What it means. "Augmented reality" sounds very "Star Trek," but what is it, exactly? In short, AR is defined as "an artificial environment created through the combination of real-world and computer-generated data." It's not the same thing as virtual reality, which is probably a more familiar term to many of us: VR is a completely computer-generated environment that stands in for reality, whereas AR takes real-world, real-time environments and adds digital enhancements, to enable interactivity and convey extra information.
Why the buzz? At the Consumer Electronics Show this past January, amid the TVs, tablets, ultrabooks, and myriad other gadgets, the term rose above the din more than once. Augmented reality is not a brand-new technology, but it's being integrated into electronics devices more and more—currently, for example, we're seeing it used in toys to enhance their entertainment and play value. Check out WowWee's App Gear and Disney's AppMATes to see just a couple of ways that this technology is being implemented.
How else can augmented reality be used? One current use of AR is a reference app for your smart phone: Layar, for example, which uses a phone's GPS, camera, compass, and accelerometer and a mobile Web connection to find and display all kinds of real-time data on whatever you're viewing through the camera. AR may also show up someday soon as real-time navigational information that's embedded in a car's front window—or used in back-seat windows for the amusement and edification of younger passengers.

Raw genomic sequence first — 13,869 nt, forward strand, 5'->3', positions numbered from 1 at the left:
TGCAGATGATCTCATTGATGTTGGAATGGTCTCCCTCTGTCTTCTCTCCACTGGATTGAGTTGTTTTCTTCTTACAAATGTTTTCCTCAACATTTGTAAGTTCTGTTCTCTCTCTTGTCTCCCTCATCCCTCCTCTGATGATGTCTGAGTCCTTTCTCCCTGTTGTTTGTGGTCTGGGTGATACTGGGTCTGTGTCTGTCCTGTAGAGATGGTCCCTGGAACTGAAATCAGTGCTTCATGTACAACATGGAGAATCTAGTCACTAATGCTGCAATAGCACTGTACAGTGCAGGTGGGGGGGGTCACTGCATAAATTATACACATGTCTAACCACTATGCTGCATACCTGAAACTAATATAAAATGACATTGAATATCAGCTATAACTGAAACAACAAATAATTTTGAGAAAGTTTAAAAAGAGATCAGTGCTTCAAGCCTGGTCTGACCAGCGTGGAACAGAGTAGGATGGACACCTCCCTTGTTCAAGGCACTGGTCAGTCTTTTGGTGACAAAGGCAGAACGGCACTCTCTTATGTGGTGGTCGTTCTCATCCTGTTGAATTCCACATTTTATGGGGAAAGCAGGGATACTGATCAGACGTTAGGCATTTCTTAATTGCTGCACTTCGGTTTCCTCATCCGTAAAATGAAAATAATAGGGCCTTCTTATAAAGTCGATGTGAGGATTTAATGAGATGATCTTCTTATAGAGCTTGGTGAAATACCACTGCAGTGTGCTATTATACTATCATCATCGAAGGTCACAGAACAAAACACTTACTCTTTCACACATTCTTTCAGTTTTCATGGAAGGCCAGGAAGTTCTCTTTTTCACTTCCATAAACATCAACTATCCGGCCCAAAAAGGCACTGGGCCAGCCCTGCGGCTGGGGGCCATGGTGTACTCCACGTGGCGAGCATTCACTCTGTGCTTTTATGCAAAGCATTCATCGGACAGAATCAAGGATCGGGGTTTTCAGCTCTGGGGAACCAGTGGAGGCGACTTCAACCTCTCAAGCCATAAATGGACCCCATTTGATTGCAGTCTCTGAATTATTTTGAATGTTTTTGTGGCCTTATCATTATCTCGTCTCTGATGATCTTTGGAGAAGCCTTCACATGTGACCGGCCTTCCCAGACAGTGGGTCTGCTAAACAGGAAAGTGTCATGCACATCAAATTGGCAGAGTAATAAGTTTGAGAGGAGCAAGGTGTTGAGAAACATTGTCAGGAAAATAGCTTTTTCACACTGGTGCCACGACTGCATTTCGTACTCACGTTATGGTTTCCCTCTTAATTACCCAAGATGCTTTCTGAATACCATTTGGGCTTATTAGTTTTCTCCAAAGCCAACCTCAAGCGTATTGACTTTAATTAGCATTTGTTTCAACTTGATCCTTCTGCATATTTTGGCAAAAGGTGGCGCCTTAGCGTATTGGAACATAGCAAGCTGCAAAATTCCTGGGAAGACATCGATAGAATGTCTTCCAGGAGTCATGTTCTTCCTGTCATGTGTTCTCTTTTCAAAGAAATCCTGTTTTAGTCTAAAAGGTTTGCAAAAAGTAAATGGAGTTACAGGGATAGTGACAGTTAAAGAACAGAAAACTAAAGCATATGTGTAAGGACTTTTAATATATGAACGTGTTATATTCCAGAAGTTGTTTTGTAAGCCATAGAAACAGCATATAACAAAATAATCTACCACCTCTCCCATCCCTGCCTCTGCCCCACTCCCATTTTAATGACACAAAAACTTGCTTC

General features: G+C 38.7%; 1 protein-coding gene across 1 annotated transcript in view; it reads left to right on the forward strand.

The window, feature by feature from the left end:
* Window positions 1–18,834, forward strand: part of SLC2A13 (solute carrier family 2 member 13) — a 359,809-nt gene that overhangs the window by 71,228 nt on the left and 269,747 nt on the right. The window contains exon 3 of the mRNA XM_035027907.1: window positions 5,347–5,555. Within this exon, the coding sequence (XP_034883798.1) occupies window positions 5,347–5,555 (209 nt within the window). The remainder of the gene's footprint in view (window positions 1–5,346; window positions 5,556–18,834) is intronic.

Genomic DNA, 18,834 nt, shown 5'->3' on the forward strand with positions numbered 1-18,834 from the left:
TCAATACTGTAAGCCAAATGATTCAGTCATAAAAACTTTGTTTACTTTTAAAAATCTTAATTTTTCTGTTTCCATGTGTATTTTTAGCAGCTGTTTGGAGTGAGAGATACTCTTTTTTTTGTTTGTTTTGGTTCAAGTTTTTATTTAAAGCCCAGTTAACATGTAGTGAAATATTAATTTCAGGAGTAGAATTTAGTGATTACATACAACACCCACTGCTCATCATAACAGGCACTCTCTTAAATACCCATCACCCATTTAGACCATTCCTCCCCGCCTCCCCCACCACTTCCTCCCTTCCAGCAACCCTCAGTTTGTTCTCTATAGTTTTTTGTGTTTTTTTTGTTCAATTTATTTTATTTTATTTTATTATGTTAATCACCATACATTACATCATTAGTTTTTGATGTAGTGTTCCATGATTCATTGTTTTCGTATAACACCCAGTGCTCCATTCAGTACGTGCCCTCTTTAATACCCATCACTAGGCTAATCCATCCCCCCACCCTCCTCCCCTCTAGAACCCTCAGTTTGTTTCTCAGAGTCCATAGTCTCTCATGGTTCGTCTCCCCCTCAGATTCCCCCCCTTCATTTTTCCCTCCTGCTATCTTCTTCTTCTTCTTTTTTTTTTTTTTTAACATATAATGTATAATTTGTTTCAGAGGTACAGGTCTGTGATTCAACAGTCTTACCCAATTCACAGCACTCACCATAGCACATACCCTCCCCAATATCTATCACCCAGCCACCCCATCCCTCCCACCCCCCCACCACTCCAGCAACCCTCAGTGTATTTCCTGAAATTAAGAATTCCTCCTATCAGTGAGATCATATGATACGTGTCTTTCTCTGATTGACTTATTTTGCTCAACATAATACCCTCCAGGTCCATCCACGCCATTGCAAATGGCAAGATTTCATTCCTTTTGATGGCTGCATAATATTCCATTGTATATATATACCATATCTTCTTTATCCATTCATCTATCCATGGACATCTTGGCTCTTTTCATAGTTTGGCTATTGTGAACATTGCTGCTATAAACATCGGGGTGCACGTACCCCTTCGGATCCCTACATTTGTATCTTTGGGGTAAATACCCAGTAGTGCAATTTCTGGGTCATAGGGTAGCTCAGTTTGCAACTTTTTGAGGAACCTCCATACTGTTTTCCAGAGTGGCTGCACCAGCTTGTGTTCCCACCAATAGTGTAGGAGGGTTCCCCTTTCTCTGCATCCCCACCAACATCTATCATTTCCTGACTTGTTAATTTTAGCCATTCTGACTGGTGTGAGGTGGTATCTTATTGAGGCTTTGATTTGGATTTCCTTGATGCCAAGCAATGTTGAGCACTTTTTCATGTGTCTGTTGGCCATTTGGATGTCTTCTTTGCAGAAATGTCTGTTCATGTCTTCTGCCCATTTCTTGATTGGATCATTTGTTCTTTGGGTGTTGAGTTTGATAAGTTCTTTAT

Augmented reality can also be used in video games, adding to the fun and play options, as in this children's app we reviewed, Ruff Ruffman's Lunch Rush. And AR could pop up in a hardware product like the recently widely rumored "HUD Google Glasses," which would offer the wearer a built-in head-up display: "A user can walk around with information popping up and into display Terminator-style based on preferences, location and Google's information," speculated 9to5Google.com.
We'll be attending Toy Fair 2012 next week. One preview meeting we've had was with Popar Toys: This company adds scannable markers to its paper books that webcams can read, which create 3D animations on a computer display that augment the book. We expect to see quite a bit more AR implementations in toys. Check back here to see what we find.
More reading on augmented reality:
What is Augmented Reality? [Pocket-Lint]
What is Augmented Reality (AR): Augmented Reality Defined, iPhone Augmented Reality Apps and Games and More [Digital Trends]
What Is That? Let Your Smartphone Have a Look [New York Times]